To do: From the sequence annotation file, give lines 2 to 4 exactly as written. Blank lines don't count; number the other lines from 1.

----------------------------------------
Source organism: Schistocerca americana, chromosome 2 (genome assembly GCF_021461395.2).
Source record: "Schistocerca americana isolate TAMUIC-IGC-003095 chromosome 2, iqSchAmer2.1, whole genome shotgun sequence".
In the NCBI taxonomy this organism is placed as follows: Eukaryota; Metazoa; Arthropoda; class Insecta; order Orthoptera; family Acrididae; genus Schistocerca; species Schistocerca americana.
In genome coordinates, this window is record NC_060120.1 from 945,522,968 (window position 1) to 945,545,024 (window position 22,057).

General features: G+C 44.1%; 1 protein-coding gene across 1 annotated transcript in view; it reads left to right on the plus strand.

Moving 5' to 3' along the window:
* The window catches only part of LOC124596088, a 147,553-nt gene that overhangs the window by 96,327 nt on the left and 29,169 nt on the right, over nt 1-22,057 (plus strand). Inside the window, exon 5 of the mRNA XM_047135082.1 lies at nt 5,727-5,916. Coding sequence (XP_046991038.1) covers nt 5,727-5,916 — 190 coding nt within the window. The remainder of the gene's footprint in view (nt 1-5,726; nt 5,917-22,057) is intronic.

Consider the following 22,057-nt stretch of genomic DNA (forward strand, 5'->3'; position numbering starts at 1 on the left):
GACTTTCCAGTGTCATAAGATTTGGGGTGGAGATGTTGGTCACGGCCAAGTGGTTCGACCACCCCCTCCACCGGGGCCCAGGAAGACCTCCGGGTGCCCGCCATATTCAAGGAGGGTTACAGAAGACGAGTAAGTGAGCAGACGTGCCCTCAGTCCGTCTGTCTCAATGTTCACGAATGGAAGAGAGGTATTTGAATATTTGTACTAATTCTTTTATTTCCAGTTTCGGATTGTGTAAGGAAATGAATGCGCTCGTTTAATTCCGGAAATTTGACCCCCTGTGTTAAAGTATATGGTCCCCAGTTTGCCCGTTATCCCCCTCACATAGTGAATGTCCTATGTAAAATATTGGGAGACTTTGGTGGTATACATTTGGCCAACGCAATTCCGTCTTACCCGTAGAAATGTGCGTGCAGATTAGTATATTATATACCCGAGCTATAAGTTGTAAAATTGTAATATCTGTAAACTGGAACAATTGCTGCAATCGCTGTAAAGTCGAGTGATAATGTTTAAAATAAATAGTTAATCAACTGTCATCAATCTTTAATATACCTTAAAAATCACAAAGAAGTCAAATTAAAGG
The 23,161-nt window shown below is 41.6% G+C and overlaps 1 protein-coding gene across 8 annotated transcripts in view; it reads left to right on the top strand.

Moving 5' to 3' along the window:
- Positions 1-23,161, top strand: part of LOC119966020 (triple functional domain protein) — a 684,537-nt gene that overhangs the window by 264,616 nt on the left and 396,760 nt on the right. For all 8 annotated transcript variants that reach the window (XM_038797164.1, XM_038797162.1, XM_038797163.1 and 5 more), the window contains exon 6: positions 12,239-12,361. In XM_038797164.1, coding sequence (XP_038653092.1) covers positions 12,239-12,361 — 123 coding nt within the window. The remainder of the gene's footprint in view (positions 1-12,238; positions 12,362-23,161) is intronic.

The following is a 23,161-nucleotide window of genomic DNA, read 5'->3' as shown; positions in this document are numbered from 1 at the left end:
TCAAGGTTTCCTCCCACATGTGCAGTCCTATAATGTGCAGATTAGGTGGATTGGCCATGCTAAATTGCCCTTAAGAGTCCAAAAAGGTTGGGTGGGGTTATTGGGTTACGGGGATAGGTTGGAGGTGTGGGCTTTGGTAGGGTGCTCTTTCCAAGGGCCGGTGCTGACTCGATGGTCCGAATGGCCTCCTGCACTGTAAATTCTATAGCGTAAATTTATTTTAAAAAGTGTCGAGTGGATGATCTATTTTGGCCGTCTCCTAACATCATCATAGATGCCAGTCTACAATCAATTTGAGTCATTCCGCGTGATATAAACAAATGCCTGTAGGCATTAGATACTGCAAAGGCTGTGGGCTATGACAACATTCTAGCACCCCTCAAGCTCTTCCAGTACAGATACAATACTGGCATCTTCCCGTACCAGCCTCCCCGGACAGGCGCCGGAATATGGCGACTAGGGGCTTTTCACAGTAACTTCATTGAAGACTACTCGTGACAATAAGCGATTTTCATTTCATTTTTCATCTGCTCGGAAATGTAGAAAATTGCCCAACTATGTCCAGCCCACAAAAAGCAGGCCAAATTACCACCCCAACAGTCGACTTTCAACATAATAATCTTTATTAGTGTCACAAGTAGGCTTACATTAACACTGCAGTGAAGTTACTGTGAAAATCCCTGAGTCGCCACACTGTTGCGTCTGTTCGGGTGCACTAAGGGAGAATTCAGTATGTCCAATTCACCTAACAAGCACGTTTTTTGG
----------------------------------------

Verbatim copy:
Source record: "Schistocerca americana isolate TAMUIC-IGC-003095 chromosome 2, iqSchAmer2.1, whole genome shotgun sequence".
In the NCBI taxonomy this organism is placed as follows: Eukaryota; Metazoa; Arthropoda; class Insecta; order Orthoptera; family Acrididae; genus Schistocerca; species Schistocerca americana.
In genome coordinates, this window is record NC_060120.1 from 945,522,968 (window position 1) to 945,545,024 (window position 22,057).